Jacques Mattheij

Technology, Coding and Business

So you're considering a liberal arts degree

As usual I get a ton of mail on subjects that are controversial. One of the more painful ones was the fact that the Dropping out is probably not for you post gave people the impression that I’m against studying the arts, literature or any other non-hard science.

I guess it was to be expected the way I phrased things there so let me take a moment to correct this perception. The offending lines are right at the start in:

“a) useful

b) a marketable skill”

I’m pro-education, of any sort, be it scientific or otherwise. There is nothing wrong with studying history, literature, art history or any one of a large number of other ‘soft’ subjects.

They’re a great way to expand your knowledge and to expand your perspective on life in general and on our society.

In fact there is nothing wrong with any kind of learning.

Where I draw the line is where people go hip-deep in debt to get a degree in one of these subjects and then later find that it is not possible to find employment using the knowledge that they studied for.

If you take out a loan in order to achieve knowledge or a skill then you should get value for your dearly (future) earned money. And if you go into debt you should focus even more on that. After all, a debt is a future obligation that the lender expects you to repay. And if the thing you buy with the debt has no utility to you other than to make you a more well rounded person then you have to ask yourself the question if that knowledge could not have been gained through some other means.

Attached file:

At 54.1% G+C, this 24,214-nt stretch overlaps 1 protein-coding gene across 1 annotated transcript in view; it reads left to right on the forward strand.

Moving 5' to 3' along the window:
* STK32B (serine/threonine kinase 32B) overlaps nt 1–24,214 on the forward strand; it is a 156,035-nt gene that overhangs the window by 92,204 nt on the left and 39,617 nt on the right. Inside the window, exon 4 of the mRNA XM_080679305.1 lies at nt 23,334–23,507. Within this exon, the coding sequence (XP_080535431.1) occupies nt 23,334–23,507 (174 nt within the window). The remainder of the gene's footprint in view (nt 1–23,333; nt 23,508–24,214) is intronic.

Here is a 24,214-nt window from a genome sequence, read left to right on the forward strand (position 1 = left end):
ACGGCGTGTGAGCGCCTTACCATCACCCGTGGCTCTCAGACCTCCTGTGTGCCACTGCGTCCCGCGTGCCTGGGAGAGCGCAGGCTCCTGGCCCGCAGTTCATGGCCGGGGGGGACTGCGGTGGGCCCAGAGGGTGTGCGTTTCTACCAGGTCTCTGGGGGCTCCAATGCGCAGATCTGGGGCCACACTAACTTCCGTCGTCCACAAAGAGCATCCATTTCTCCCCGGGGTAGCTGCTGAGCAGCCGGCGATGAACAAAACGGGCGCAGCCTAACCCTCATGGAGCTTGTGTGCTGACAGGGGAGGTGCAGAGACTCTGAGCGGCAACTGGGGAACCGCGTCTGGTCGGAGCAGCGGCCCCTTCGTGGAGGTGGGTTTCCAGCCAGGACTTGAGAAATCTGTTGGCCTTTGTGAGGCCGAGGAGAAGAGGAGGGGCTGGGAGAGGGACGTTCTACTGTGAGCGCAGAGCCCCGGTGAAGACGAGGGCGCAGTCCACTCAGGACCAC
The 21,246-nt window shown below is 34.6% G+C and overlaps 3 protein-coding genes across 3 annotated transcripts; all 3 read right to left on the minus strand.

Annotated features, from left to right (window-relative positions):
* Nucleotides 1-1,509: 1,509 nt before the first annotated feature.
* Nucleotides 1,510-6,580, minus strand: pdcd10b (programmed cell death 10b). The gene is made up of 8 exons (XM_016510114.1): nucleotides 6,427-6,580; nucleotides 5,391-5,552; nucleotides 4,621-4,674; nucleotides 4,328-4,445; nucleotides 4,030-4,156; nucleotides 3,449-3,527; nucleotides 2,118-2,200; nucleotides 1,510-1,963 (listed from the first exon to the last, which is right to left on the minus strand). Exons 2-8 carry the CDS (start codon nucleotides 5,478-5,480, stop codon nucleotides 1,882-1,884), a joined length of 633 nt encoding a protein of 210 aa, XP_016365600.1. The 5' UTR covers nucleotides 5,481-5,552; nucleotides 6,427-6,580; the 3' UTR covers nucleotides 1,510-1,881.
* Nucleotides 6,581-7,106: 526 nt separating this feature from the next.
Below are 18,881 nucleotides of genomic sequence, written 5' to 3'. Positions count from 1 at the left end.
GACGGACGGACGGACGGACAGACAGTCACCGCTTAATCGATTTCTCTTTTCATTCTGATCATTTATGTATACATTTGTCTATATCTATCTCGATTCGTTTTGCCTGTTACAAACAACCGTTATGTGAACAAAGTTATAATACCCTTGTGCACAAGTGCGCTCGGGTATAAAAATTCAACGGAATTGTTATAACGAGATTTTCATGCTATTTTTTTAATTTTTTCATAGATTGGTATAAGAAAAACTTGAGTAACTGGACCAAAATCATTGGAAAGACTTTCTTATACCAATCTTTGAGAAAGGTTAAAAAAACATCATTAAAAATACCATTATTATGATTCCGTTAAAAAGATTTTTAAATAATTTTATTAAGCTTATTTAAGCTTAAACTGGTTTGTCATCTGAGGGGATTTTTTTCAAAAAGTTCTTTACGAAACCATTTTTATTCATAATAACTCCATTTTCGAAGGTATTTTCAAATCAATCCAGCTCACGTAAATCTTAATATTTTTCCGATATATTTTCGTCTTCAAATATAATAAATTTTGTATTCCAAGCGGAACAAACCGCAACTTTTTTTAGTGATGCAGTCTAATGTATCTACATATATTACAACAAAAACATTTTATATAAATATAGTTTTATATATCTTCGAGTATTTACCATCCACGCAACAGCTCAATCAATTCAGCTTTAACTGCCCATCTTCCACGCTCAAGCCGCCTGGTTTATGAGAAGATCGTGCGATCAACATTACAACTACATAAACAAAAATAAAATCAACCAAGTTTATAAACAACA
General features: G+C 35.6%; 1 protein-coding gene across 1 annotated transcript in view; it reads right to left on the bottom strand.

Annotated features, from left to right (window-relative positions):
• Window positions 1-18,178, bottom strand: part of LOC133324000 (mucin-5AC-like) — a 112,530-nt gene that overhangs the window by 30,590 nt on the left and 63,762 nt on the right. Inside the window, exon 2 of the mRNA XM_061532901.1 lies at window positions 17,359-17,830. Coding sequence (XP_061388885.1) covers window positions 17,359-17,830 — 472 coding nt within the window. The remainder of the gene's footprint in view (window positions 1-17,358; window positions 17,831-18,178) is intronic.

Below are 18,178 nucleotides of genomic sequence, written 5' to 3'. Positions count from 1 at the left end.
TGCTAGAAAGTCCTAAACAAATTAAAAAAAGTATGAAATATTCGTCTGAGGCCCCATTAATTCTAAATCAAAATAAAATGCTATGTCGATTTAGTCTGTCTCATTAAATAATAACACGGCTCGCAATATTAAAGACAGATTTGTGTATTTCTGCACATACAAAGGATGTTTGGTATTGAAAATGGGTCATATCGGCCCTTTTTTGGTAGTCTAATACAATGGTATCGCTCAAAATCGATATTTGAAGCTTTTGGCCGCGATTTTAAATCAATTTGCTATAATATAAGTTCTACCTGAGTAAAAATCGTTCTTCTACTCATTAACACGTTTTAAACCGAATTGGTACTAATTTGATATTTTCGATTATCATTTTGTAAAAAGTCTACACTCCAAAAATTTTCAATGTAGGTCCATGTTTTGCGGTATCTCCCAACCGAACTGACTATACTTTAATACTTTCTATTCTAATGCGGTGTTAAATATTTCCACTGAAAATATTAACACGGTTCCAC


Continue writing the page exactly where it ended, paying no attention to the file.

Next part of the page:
So that’s why I propose that if you go through four years of university and you intend to either pay your way with money you’ve earned already or you intend to pay with money you earn after you get your degree that you stick to subjects that will make it easier to make some money.

Spending tens of thousands of ‘credits’ (Euros, Dollars, Yen, take your pick) on a liberal arts degree seems wasteful to me. The library is open and so is Wikipedia. You can study those subjects to your heart’s content, and there are lots of places online where you can discuss them until the cows come home. There is literally no limit to what you can learn on your own time given an internet connection and dedication.

If you invest large sums of money, you should expect a return on that investment. And that goes for investing in your education as well.

So the distinction is not hard/soft, the distinction is whether or not your study will help you to be gainfully employed or not and whether or not you can afford to spend the money that it costs you to get yourself educated.

I hope that clears up any misunderstandings. If you’re wealthy enough or you already have earning power enough that you can decide to pursue a degree or advanced education in something that will not help you earn a living then more power to you, but I suspect that that is a very minor fraction of the population.

edit: Fixed some grammar and spelling errors, thanks to George Fox.

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